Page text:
Thursday, 2 July 2009

Cultural differences; biz vs politics

Outside the Box
John Mangun
Business Mirror

Cable Television is great for the person who is obsessed with a particular subject. You can watch 24/7 news, weather, cartoons, fashion, sports, business, science fiction, crime, history, almost anything under the sun. And now coming to the Philippines, although not on cable television, will be 24/7 coverage of politics.

I would be the last one to complain about wall-to-wall coverage of the political scene. The problem I do see is that the average person does not understand how different politics is from the rest of our world.

Last Tuesday, I spoke of the inherent differences between the “business model” and the “political model” of doing things. It is not necessarily a judgment call as such of which thought process and model are best. It is just that we need to understand that although politicians often walk and talk like their business counterparts, they are far removed from what might be best described as the “business culture.”

Although we want to believe that government and politics are not the same animal, in truth, they are because the underlying driving force of all government—from the executive and legislature to the department that processes your driver’s license—is politics. In business, any type of business, the profit motive is the driving force. Even your local charitable “non-profit” organization is driven by a type of profit motive in that they must bring in enough revenue and spend less than that revenue in order to survive and thrive.

I am a student of politics, having obtained a couple of degrees in the subject. In my idealistic youth, I thought that politics was all about the administration of power and the ideology of how to administer that power for the public good. I realized though that politics was not about ideology any more than business is but simply another way to gain and control wealth.

The purpose of a business is also to gain and control wealth, and this is accomplished by providing a product or a service. San Miguel says give us your money, we will give you beer and, according to its core purpose, by doing so, “Making everyday life a celebration.” San Miguel sells the idea that its beer makes life a celebration.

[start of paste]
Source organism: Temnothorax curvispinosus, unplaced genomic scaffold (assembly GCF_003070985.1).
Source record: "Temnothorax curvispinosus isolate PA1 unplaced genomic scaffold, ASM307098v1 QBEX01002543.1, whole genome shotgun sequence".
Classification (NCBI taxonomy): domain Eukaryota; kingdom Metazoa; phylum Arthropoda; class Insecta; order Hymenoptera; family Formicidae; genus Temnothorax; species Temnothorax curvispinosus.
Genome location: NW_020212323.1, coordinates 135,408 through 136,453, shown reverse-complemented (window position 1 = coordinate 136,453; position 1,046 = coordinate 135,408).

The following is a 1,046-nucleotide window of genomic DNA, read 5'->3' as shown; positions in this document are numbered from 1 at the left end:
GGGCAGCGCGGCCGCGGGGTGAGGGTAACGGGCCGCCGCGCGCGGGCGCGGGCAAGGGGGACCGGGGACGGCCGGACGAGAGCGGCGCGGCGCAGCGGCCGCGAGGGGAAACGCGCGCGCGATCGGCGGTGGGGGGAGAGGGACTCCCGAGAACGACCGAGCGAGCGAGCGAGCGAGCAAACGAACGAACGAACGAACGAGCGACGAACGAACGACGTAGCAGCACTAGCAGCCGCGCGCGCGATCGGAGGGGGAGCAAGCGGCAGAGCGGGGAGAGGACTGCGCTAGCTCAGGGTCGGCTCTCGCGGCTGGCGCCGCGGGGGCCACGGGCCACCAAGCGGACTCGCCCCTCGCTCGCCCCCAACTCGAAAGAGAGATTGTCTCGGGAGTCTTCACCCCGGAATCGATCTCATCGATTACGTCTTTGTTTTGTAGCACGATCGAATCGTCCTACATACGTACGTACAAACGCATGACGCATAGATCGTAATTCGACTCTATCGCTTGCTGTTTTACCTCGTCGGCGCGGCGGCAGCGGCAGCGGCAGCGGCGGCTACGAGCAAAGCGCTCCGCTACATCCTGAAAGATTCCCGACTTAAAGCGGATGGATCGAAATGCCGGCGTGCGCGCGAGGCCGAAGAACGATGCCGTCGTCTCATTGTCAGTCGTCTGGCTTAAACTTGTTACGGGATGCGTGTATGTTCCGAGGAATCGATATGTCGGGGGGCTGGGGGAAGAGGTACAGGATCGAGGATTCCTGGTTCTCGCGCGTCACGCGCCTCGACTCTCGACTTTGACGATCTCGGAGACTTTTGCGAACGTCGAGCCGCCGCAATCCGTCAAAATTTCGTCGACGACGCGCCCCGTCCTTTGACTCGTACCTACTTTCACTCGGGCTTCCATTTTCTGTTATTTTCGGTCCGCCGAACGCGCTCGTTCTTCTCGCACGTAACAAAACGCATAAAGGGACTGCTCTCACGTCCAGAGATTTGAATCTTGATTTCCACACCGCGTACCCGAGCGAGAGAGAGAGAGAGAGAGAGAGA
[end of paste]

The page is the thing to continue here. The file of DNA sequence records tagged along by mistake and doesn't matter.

Government attempts to gain and control wealth by selling an ideology. All governments basically say, give us your money and in return, we will give you a better life, because you need government to “Make your life better.”

From many years of study, I concluded that, after a few hundred years of experience, the world’s beer brewers did a better job of living up to their promises than the world’s governments.

You see, most politicians and government people, deep in the hearts, know that “business” is more successful than “government.” How many politicians do we hear telling us that they intend to run government like a business? However, it never happens and governments continue to be unsuccessful. Why is the political model usually unsuccessful? The cultures are inherently and forever different.

Within any business, everyone must work together for that business to be successful. A great business is made up of great team players. But in politics and government, ultimately, there are only winners and losers; there is no such thing as a team. On a team, sometimes a player must make a personal sacrifice so that the team can prosper. That would never happen in government. A team does not exist and every player is looking to be the next superstar, and does everything possible to hold that position.

Even the language is different. Notice that in government, stealing is called corruption. The word corruption means perverted, infected, tainted, almost like having a disease over which the individual has no control. In business, stealing is called stealing; taking something that does not belong to you. Stealing is a conscience act, not like getting the swine flu because you did not wash your hands properly.

In government, the objective is to get a consensus or general agreement of opinion. A business rarely operates by consensus. Usually decisions are ultimately made by one person or, at the most, one small team. But more important, that person or team is held accountable and takes reasonability for the decision. In government and politics, there is little personal responsibility because the decision was reached by a consensus. And the power of decision-making is always divided. The President blames Congress; Congress blames the President.

But you might say, a government has to answer to the electorate in the same way that a company must answer to its shareholders as San Miguel does. A couple of points:

At San Miguel, the shareholders cannot directly fire the president of the company as with the government. Further, shareholders look at the performance of the company, not directly at the performance of its president. A company president might resign, saying that his bad decisions hurt the company. Even in basketball, a player might bench himself because his performance is hurting the team. When was the last time you heard of a nation’s president resigning, saying his bad decision hurt the government? I think the answer is never.

We often say that things could be different if different people were running government. I think not. There are many great people in government, so the problem must not always be the people. Maybe it is the flawed culture of government.

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